From Publishers Weekly
After Criminals and The Missing World, it should be no surprise that the immensely talented Livesey continues to juxtapose strange events with mundane daily activities, sending a jolt through her ordinary characters and settings. The wonder is that she can draw readers into her world so gently that the barriers between reality and the fantastic quickly fall. The first time the narrator Eva McEwen sees her "companions" she is six, and living near the Scottish town of Troon with her middle-aged father and her aunt, who came to raise Eva after her mother died in childbed. Though much loved, Eva is lonely, and when a woman who "shone as if she had been dipped in silver" and a young girl with long braids and freckles appear one afternoon in the garden, she is at first unaware that they are not corporeal. The companions, as she comes to call them, are not visible to others, however, and their purpose in her life seems unclear. Twice they save her from fatal harm; twice they destroy a romance; often they are comforting; sometimes they signal their presence by moving furniture. Eva works as a nurse in a Glasgow infirmary during WWII, but the burden of her secret keeps her from achieving intimacy with anyone. When she does confide in a man she loves, a brilliant surgeon, heartbreak ensues. She seeks solace in her mother's native village of Glenaird, where she marries and has a daughter. But in a poignant denouement, the significance of the companions is made clear. With remarkable control, Livesey presents the companions in matter-of-fact detail, eschewing frissons of horror and providing a lucid explanation of their presence. Her restraint and delicacy, and the reader's identification with the appealing Eva, result in a haunting drama. Agent, Amanda Urban. (Sept.)Forecast: An author tour and strong word of mouth should spark this novel's sales. Every mother who yearns to protect her child will relate to Eva and react emotionally to Livesey's moving story.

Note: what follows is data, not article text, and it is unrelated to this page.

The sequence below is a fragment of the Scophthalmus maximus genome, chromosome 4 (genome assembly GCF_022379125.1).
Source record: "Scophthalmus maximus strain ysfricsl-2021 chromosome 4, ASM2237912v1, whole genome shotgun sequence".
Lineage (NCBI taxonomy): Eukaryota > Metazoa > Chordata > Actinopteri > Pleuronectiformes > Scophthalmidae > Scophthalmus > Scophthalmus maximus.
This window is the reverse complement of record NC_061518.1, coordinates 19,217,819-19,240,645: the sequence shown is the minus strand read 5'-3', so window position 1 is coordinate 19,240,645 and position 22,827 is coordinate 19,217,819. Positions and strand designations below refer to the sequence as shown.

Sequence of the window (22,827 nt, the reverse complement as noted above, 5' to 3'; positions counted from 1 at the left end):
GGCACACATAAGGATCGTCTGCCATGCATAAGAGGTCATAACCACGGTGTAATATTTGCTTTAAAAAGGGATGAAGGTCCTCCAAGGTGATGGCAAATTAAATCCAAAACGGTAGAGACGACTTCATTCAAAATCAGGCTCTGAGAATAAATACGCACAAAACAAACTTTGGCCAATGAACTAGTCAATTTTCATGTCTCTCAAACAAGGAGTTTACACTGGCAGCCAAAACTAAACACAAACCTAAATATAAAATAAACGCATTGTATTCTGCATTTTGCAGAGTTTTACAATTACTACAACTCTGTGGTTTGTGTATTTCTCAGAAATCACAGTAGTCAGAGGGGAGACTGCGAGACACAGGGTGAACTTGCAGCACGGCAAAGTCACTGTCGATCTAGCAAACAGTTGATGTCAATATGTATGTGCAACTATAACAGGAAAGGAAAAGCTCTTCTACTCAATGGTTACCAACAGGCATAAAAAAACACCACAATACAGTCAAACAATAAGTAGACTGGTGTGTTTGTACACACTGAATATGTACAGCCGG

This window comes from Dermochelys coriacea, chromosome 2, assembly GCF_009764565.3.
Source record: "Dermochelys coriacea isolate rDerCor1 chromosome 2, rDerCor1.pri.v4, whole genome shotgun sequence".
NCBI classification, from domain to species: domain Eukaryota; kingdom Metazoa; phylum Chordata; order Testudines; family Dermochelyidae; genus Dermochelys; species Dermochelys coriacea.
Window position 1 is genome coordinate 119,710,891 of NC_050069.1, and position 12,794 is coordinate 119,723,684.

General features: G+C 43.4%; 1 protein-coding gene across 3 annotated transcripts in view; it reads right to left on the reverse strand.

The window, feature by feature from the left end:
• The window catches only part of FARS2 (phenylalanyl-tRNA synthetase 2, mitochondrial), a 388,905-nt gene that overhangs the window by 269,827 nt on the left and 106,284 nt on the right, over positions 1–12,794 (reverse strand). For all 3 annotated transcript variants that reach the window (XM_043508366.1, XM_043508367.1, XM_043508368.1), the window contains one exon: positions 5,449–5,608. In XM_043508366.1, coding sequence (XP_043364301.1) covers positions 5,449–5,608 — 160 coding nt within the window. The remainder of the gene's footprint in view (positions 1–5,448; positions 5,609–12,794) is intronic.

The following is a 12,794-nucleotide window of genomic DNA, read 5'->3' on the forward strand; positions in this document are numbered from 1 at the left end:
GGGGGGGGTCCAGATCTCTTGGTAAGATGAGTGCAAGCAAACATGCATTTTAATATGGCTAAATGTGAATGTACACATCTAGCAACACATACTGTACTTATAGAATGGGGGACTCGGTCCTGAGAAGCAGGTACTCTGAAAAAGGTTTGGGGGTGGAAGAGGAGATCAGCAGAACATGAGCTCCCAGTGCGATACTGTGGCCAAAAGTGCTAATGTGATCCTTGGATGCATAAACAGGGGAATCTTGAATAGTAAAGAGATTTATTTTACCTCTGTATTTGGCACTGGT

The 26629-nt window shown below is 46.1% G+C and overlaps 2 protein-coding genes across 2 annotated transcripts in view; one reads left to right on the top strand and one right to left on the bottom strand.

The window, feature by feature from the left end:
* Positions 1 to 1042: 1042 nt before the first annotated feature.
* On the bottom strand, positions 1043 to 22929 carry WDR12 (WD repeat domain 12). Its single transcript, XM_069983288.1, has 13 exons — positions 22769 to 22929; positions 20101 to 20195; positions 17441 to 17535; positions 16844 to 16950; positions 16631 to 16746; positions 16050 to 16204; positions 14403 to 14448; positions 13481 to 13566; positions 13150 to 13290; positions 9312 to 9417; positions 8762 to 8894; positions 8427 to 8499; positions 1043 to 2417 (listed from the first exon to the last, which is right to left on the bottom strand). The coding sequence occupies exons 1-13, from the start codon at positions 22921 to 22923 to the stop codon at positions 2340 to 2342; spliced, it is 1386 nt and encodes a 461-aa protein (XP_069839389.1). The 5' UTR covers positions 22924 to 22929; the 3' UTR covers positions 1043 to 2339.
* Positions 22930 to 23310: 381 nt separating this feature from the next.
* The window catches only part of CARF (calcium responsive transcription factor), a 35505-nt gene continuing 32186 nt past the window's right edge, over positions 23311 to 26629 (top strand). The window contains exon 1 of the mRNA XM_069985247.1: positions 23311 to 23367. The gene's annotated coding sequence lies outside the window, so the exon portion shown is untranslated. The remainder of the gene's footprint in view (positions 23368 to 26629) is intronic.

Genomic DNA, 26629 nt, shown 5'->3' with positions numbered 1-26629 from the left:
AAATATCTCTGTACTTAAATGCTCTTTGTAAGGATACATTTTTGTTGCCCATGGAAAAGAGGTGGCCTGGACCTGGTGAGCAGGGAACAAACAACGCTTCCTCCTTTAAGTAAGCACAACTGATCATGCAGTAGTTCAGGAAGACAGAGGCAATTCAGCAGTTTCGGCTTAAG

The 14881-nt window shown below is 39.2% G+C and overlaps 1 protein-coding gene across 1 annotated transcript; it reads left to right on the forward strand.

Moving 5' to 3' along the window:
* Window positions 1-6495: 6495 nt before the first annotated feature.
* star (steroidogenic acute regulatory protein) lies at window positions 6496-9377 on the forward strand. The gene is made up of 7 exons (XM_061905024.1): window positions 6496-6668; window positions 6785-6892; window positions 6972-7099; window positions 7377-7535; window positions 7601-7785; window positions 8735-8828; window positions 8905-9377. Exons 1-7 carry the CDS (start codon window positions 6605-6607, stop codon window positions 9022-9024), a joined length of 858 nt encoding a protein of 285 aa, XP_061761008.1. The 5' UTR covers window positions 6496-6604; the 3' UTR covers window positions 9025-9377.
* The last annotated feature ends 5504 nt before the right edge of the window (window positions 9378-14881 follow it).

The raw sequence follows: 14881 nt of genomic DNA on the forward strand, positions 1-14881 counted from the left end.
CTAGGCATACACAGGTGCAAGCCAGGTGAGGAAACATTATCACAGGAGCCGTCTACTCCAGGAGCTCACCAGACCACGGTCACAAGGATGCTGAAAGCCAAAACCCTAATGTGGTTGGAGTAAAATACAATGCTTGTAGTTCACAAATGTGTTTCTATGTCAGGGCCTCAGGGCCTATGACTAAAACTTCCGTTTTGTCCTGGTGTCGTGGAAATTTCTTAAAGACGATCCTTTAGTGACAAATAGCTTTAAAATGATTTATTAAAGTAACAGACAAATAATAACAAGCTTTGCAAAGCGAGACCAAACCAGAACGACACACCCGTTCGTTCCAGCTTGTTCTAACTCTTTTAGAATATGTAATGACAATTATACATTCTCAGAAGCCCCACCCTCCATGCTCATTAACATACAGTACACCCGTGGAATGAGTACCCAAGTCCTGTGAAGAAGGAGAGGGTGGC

Copyright 2001 Cahners Business Information, Inc.
From Library Journal
In a departure from her psychological tales full of menacing undercurrents (Homework, The Missing World), Livesey's latest outing is a deceptively simple coming-of-age story set in small-town Scotland between the wars. Eva McEwen, whose mother dies in childbirth, is lovingly raised by her father and aunt. What sets this ordinary tale slightly off kilter is the presence in Eva's life of two ghosts ("the companions," as she refers to them) a girl and a woman whom, she realizes very early on, only she can see. Although it is clear that the companions are there more for her protection than to cause harm, they seem capable of manipulating events in her life. From Eva's bucolic childhood through young adulthood, working first as an office girl and later as a wartime nurse, from a failed romance to a happy marriage and motherhood, her angel/ghosts are never far away, helping to steer her. But, in the end, as they repeatedly warn her, they are unable to change the course of her history. While it may take some Livesey fans by surprise, this lovely, bittersweet novel should find a warm place in their hearts.- Barbara Love, Kingston Frontenac P.L., Ont.
Copyright 2001 Reed Business Information, Inc.